Note: The Postgres server will start each time you boot (start) or re-boot (re-start) your computer. If you are not going to use it, you may want to shut it down (see section 2.2)

(2) Initial setting up of the PostgreSQL server

2.1 - Introduction

Most distributions install the Postgres database without starting it, but provide you with a script or systemd service to help it start reliably. However, before you start PostgreSQL, you must create a database cluster. On Debian-based distributions, setup is performed automatically by apt during installation. Ubuntu-Mate is based on Ubuntu, which is based on Debian. A systemd service was installed when you installed the database.

2.2 - systemd - start, status and stop controls

Always begin by checking if the PostgreSQL server is already running:

$ sudo systemctl status postgresql

To start the PostgreSQL server:

$ sudo systemctl start postgresql

To stop the PostgreSQL server:

$ sudo systemctl stop postgresql

2.3 - Switch over to the PostgreSQL server

Enter the command:

$ sudo su postgres

2.4 - The psql shell

To issue commands to the PostgreSQL server you need to enter the psql-shell.

Enter the command:

psql

Note that the 'psql shell prompt' looks like this:

postgres=#

MAN pages for psql:

You can open the MAN pages for psql in a standard bash shell (terminal), before you enter the psql shell:

$ MAN psql

2.5 - List all installed databases

At the PostgreSQL prompt (in the psql shell) issue the following command:

\l

The output should look something like this:

List of databases

Name Owner Encoding Collate Ctype Access privileges
postgres postgres UTF8 en_US.UTF-8 en_US.UTF-8

2.6 - List all users

At the PostgreSQL prompt issue the following command:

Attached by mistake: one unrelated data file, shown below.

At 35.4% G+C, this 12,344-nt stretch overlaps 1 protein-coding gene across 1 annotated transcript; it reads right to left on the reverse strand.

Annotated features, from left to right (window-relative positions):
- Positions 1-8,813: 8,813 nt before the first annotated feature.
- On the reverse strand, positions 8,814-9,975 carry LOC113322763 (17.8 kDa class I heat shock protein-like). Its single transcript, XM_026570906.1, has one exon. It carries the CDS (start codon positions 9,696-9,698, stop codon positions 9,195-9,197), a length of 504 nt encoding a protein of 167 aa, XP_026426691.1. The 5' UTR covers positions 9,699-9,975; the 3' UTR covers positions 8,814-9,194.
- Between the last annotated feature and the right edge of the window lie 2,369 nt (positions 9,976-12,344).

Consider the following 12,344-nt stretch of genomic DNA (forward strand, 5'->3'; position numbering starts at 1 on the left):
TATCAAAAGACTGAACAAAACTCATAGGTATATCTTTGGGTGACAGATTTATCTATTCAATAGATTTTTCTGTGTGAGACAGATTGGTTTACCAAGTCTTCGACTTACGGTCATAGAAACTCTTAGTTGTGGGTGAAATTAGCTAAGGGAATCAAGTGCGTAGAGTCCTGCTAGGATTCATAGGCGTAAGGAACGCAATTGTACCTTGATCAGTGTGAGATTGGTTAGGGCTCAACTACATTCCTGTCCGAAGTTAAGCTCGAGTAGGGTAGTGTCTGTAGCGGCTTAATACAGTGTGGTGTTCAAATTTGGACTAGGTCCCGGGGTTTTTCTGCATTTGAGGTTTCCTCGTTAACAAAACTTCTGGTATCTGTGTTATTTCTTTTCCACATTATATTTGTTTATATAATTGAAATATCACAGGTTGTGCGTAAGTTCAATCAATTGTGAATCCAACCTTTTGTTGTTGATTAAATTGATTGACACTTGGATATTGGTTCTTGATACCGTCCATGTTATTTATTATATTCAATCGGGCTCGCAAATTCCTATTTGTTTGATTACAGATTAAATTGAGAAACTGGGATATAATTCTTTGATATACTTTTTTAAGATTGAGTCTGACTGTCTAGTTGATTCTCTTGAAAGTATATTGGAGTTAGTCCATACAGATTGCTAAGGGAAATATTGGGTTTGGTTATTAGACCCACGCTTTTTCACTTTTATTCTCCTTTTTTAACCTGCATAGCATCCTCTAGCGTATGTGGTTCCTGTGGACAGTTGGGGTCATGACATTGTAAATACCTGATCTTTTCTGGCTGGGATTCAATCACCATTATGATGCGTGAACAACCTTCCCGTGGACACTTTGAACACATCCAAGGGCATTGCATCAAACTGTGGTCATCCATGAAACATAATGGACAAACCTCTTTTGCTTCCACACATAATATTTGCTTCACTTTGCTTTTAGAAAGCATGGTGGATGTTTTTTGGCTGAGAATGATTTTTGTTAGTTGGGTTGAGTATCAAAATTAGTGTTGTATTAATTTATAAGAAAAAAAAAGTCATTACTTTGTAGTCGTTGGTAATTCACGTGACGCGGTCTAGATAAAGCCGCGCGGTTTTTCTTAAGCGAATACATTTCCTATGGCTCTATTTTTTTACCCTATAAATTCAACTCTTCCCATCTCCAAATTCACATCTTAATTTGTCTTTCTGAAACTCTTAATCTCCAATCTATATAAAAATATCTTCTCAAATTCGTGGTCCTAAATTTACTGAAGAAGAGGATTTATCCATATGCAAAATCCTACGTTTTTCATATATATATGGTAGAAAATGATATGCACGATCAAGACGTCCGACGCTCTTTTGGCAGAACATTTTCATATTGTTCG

\du

The output should look something like this:

Role name List of roles, Attributes Member of
postgres Superuser, Create role, Create DB, Replication, Bypass RLS {}

2.7 - Change the password of the default user 'postgres'

At the PostgreSQL prompt issue the following command:

ALTER USER postgres WITH PASSWORD 'postgresjohn';

Note - in the psql shell ALL comands must end with a semi-colon ';'

If successful this returns:

ALTER ROLE

Here we have reset the password of the default user to 'postgresjohn'. You must of course choose a password of your own.

2.8 - Create a new user

At the PostgreSQL prompt issue the following command:

CREATE USER john WITH PASSWORD 'johnpostgres';

If successful this returns:

CREATE ROLE

now list all users again:

\du

The output should look something like this:

Role name List of roles, Attributes Member of
john {}
postgres Superuser, Create role, Create DB, Replication, Bypass RLS {}

To give user "john" superuser privileges:

ALTER USER john WITH SUPERUSER;

If successful this returns:

ALTER ROLE

now list all users again:

\du

The output should look something like this:

Role name List of roles, Attributes Member of
john Superuser {}
postgres Superuser, Create role, Create DB, Replication, Bypass RLS {}

2.9 - How to get out of the psql shell, and PostgreSQL server environment

To exit the postgres psql shell:

\q

This leaves you at this prompt: